Prof Sovacool said: “Our results bring into focus some of the pernicious trade-offs that can occur as one seeks to transition to large-scale sources of energy supply: bringing in jobs and generating economic activity, but also inviting corruption; seeking to supplant fossil-fuels (and lower carbon emissions), but only by increasing levels of debt, or creating new energy security threats.”
The study found that the level of corruption in hydropower countries scored even higher than petro-states such as Saudi Arabia, Qatar and Libya although not to a statistically significant level.
The authors recommend that smaller-scale, run-of-river designs that can operate without reservoirs, as deployed in Nepal, Tanzania and Sri Lanka, could be used more widely to limit corruption and environmental problems and increase developmental outcomes while still producing sufficient energy to meet demand.
Prof Walter, of the International School of Management ISM in Germany, said: “While it has to be kept in mind that our data analysis was correlative and does not automatically imply a negative causal effect of hydropower on poverty, corruption and debt, it is noteworthy that we found any effects at all on the national level, even though hydropower stands for such a small part of respective countries’ economies. Practitioners maybe should rethink their underlying assumptions about how they evaluate hydropower’s risk.”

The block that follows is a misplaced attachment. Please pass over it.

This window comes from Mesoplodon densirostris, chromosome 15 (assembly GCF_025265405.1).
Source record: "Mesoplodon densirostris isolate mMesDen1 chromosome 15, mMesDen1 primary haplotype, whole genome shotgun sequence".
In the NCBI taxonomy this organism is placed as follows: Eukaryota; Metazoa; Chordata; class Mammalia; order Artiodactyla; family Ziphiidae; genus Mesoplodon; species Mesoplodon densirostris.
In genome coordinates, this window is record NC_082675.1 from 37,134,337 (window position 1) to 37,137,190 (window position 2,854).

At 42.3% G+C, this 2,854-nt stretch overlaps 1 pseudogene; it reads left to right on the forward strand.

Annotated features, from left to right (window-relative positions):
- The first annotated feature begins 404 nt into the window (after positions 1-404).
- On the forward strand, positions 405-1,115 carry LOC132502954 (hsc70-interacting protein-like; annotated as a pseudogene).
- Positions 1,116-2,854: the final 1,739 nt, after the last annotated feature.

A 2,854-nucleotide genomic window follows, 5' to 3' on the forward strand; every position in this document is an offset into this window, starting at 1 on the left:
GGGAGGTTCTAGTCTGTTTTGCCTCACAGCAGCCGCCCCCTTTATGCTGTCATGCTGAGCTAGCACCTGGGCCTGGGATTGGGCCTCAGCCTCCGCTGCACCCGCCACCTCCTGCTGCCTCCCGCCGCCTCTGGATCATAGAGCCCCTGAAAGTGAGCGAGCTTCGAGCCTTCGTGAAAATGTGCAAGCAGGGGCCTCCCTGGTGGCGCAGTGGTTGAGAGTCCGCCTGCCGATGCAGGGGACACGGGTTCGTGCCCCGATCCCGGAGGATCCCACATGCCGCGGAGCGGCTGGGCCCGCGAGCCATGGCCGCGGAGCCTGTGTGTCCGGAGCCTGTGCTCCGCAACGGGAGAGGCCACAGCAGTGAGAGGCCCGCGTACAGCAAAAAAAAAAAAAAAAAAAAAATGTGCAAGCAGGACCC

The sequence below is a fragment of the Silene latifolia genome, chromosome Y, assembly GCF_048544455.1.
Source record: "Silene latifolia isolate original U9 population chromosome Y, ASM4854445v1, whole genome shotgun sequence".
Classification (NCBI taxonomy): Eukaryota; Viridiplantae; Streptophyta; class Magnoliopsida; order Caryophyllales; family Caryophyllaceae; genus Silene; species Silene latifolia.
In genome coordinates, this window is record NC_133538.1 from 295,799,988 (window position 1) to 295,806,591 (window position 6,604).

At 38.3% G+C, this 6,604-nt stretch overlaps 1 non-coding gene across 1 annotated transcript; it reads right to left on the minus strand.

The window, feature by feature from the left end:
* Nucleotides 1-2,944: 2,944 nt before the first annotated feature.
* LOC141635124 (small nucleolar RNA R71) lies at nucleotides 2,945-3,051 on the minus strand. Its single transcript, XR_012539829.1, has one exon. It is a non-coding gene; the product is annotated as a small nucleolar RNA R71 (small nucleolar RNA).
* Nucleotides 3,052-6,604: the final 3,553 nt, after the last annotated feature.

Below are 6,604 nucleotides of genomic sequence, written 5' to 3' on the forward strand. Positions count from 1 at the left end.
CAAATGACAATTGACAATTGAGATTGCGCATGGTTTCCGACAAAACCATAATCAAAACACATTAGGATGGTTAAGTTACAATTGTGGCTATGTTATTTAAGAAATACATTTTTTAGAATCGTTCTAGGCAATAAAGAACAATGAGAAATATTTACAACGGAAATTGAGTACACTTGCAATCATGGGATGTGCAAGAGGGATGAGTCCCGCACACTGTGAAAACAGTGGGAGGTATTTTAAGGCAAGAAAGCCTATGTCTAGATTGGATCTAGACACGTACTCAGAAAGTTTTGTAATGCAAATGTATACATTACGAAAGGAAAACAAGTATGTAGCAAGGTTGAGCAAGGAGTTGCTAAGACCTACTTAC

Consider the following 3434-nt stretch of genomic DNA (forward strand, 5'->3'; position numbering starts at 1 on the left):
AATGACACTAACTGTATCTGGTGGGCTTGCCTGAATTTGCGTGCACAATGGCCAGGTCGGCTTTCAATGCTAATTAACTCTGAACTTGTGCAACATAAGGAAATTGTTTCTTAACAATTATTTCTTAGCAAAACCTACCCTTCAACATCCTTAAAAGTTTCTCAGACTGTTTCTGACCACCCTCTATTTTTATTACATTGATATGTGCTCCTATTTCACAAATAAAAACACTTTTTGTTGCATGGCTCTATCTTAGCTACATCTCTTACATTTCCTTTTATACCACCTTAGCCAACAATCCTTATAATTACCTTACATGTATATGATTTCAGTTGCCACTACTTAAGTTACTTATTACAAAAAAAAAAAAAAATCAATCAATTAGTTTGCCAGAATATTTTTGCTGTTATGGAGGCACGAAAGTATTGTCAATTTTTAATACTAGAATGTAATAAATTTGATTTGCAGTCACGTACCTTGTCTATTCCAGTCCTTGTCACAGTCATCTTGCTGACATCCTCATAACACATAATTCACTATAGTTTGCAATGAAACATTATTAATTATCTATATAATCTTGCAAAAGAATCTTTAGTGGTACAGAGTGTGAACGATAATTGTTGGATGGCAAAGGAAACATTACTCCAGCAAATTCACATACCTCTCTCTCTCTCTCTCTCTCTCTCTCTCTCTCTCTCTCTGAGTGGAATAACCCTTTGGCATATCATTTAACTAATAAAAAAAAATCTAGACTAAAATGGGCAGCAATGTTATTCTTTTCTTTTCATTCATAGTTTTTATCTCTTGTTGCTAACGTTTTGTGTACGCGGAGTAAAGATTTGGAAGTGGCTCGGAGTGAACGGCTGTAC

The researchers used country metrics and data to explore six hypotheses about the impact in countries with significant hydropower operations on conflict, poverty, economic growth, national debt, corruption and the environment.
The research team used data from the Uppsala Conflict Data Programme; poverty gap figures, GDP per capita data, total debt stocks figures, the World Bank’s Worldwide Governance Indicators and metric greenhouse gas emissions per capita.
The data was analysed over three timeframes with data from 25 hydropower countries, 11 OPEC countries and 77 hydropower countries used in the first timeframe of 1985-1994. Thirty-three hydropower countries, 10 OPEC, and 94 non-hydropower were analysed in timeframe 2 1995-2004 and 23 hydropower countries, 9 OPEC and 108 non-hydropower in timeframe 3 2005-2014.
Hydropower states are defined in this report as countries using dams for at least 70% of national electricity.
Hydropower is the largest source of renewable electricity around the world providing 16.3% of the world’s electricity and 85% of its renewable power in 2015. Hydroelectric dams are active in more than 150 countries, generating at least 50% of total electricity in more than 60 countries and greater than 90% in more than 20. Of the $11.1 trillion the world was anticipated to spend on energy infrastructure from 2005 to 2030, $1.9 trillion was expected to go exclusively to hydropower (Haas, 2008).
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By: Neil Vowles
Last updated: Friday, 12 April 2019